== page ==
Vincent Thian, AP
A commuter reads from his mobile phone next to an advertisement discouraging the dissemination of fake news at a train station in Kuala Lumpur, Malaysia, Thursday, March 29, 2018. Malaysia's government has cut the punishment for fake news offenders to six years, instead of ten, under a proposed new law following an outcry from rights groups and opposition lawmakers that it was aimed at silencing dissent ahead of a general election. (AP Photo/Vincent Thian)

Malaysia passed a law this week that prohibits the dissemination of “fake news,” according to the Associated Press. But critics worry that the move will silence dissenters ahead of elections.

Offenders of the new law would face a maximum six years in jail and a fine of up to $128,000, according to the AP.

The law defines fake news as “news, information, data and reports which is or are wholly or partly false.” This applies to digital news, social media and those who try to share “fake news” inside and outside the country, according to Reuters.

A heated debate ended with 123 lawmakers voting for the bill and 64 against it.

“This law aims to protect the public from the spread of fake news, while allowing freedom of speech as provided for under the constitution,” Law Minister Azalina Othman Said told parliament, Reuters reported.

Some lawmakers criticized the bill, though, saying it would lead the country closer to a dictatorship since its leader can control what is deemed fake news.

“They also fear the bill, which covers all media and extends even to foreigners outside Malaysia, could be used against critics of gerrymandering or other aspects of the electoral process after parliament last week swiftly approved controversial new constituency boundaries for the elections, which are due in August but widely expected soon,” according to the Associated Press.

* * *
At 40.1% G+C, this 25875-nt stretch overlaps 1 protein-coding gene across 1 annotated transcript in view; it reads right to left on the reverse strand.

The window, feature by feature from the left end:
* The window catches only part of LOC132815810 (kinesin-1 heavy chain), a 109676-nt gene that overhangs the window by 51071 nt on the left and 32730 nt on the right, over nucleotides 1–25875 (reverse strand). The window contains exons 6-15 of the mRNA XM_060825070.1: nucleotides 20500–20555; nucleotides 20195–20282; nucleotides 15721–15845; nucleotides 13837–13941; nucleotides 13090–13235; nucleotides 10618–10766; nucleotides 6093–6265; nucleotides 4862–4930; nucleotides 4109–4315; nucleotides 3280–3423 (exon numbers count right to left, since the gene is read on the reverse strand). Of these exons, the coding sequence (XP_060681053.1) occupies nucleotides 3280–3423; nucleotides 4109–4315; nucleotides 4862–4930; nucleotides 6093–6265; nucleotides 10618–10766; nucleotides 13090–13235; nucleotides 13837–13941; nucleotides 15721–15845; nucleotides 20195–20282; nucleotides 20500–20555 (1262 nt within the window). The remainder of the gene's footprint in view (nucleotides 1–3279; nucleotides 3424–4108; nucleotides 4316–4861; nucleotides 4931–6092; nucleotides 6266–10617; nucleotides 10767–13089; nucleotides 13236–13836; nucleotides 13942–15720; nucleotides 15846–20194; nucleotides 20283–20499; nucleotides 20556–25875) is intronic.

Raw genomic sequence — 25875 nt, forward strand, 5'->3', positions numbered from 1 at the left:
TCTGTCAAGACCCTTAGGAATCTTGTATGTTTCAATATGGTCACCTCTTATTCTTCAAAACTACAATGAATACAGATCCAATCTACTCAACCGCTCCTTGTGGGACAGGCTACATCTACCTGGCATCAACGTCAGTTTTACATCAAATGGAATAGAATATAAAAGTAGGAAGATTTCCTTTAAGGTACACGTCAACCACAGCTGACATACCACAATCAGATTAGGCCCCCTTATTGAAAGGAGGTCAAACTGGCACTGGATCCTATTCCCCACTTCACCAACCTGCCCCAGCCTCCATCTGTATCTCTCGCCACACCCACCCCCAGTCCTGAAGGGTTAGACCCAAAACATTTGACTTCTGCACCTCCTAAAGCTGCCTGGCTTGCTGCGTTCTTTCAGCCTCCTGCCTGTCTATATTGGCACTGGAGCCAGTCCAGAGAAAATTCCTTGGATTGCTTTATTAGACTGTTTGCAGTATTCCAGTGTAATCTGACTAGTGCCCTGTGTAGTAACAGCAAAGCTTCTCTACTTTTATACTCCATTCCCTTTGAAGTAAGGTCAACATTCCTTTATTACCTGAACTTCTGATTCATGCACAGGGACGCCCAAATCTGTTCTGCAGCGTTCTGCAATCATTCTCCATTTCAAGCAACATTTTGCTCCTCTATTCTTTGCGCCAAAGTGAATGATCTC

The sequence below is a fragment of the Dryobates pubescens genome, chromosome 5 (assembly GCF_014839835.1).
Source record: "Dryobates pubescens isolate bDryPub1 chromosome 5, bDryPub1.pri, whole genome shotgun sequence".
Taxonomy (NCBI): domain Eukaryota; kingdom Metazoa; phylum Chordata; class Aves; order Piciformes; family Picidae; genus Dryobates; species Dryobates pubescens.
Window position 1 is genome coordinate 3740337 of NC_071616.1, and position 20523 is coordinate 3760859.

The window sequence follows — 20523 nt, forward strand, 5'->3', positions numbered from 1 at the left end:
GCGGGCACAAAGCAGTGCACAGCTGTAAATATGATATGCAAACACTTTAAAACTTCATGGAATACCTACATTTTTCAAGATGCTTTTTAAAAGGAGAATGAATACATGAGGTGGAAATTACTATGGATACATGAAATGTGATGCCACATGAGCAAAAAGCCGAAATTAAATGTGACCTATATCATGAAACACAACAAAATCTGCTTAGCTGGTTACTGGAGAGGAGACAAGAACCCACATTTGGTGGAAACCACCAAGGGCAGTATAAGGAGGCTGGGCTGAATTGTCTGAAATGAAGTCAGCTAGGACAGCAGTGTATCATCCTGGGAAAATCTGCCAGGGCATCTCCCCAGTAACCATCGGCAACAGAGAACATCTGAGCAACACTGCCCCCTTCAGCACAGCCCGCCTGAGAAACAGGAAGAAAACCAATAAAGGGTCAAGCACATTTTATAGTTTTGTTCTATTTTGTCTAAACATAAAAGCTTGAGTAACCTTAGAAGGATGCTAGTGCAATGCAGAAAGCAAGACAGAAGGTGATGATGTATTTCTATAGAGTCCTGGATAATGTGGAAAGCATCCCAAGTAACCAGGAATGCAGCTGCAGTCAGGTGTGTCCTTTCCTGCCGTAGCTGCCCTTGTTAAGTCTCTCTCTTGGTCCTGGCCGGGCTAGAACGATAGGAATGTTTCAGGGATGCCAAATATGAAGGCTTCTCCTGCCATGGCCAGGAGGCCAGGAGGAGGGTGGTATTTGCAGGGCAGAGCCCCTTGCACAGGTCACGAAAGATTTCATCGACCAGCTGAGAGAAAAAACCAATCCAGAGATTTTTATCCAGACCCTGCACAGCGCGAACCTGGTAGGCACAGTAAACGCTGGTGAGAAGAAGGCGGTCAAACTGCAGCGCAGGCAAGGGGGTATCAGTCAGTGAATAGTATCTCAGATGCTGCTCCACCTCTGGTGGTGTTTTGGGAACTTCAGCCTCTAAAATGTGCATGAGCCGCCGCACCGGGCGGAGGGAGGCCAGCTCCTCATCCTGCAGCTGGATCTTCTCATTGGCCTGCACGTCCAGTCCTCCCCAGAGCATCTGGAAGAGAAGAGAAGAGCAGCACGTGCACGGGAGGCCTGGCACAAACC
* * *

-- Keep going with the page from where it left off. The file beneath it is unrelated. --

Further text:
David Kaye, who works as the U.N.’s special rapporteur of freedom of opinion and expression, said on Monday that he wants the country to reconsider the bill.

“I understand this #FakeNews bill in #Malaysia is moving (very) fast. I urge the Government to reconsider the bill & open it up to regular and genuine public scrutiny before taking any further steps,” he tweeted.

James Gomez, Amnesty International's Southeast Asia and Pacific Division director, released a statement that said the law is intentionally vague and will end the right to free speech in the country.

"The Malaysian lawmakers didn't wait long to pass a vaguely worded, catch-all bill that can be — and will be — used to crack down on peaceful government critics. This bill cynically uses new Twitter jargon to pursue an old policy: criminalising free speech," he said. "The law which could be implemented within days doesn't only impose tough penalties and gives arbitrary arrest powers for police but also allows charges to be brought against other countries' citizens. It's an overt assault on freedom of expression."

Charles Santiago, a lawmaker from the Democratic Action Party, told The New York Times that the law is meant to instill fear.

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But the government, he said, won't totally silence truth seekers.

“These new laws are designed to create fear and make people think there’s no way to stop the prime minister from winning re-election,” he said. “But the government cannot say that everything is fake. Truth still matters in Malaysia.”

According to Reuters, other countries in Southeast Asia are considering bills to ban fake news, such as Singapore and the Philippines. However, human rights activists are speaking out against these moves.